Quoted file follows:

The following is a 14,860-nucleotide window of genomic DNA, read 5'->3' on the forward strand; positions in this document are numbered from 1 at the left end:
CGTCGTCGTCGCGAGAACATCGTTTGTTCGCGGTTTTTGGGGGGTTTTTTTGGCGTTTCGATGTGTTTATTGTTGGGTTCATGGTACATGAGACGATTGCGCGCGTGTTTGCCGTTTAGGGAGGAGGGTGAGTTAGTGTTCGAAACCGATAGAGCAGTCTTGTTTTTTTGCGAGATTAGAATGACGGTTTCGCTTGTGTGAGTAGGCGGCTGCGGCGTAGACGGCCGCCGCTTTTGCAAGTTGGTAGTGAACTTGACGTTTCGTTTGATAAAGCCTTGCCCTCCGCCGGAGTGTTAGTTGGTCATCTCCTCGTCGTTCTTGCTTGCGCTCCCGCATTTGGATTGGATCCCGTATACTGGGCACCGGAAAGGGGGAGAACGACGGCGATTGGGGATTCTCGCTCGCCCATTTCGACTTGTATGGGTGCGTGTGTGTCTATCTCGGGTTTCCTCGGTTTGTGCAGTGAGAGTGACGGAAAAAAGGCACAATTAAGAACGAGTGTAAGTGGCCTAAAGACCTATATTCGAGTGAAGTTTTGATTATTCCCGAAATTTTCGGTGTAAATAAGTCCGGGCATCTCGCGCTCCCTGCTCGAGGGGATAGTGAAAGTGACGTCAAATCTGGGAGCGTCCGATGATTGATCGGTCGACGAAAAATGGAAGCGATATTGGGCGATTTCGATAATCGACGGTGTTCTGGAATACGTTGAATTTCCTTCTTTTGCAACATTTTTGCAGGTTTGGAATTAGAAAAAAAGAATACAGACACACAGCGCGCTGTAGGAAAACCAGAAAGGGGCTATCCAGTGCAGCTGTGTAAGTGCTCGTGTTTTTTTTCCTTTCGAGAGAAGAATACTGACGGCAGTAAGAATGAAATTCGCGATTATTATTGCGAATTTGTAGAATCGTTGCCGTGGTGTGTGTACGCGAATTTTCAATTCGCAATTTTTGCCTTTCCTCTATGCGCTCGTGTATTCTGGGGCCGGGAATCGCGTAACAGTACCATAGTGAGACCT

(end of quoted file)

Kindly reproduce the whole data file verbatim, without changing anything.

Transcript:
The following is a 14,860-nucleotide window of genomic DNA, read 5'->3' on the forward strand; positions in this document are numbered from 1 at the left end:
CGTCGTCGTCGCGAGAACATCGTTTGTTCGCGGTTTTTGGGGGGTTTTTTTGGCGTTTCGATGTGTTTATTGTTGGGTTCATGGTACATGAGACGATTGCGCGCGTGTTTGCCGTTTAGGGAGGAGGGTGAGTTAGTGTTCGAAACCGATAGAGCAGTCTTGTTTTTTTGCGAGATTAGAATGACGGTTTCGCTTGTGTGAGTAGGCGGCTGCGGCGTAGACGGCCGCCGCTTTTGCAAGTTGGTAGTGAACTTGACGTTTCGTTTGATAAAGCCTTGCCCTCCGCCGGAGTGTTAGTTGGTCATCTCCTCGTCGTTCTTGCTTGCGCTCCCGCATTTGGATTGGATCCCGTATACTGGGCACCGGAAAGGGGGAGAACGACGGCGATTGGGGATTCTCGCTCGCCCATTTCGACTTGTATGGGTGCGTGTGTGTCTATCTCGGGTTTCCTCGGTTTGTGCAGTGAGAGTGACGGAAAAAAGGCACAATTAAGAACGAGTGTAAGTGGCCTAAAGACCTATATTCGAGTGAAGTTTTGATTATTCCCGAAATTTTCGGTGTAAATAAGTCCGGGCATCTCGCGCTCCCTGCTCGAGGGGATAGTGAAAGTGACGTCAAATCTGGGAGCGTCCGATGATTGATCGGTCGACGAAAAATGGAAGCGATATTGGGCGATTTCGATAATCGACGGTGTTCTGGAATACGTTGAATTTCCTTCTTTTGCAACATTTTTGCAGGTTTGGAATTAGAAAAAAAGAATACAGACACACAGCGCGCTGTAGGAAAACCAGAAAGGGGCTATCCAGTGCAGCTGTGTAAGTGCTCGTGTTTTTTTTCCTTTCGAGAGAAGAATACTGACGGCAGTAAGAATGAAATTCGCGATTATTATTGCGAATTTGTAGAATCGTTGCCGTGGTGTGTGTACGCGAATTTTCAATTCGCAATTTTTGCCTTTCCTCTATGCGCTCGTGTATTCTGGGGCCGGGAATCGCGTAACAGTACCATAGTGAGACCT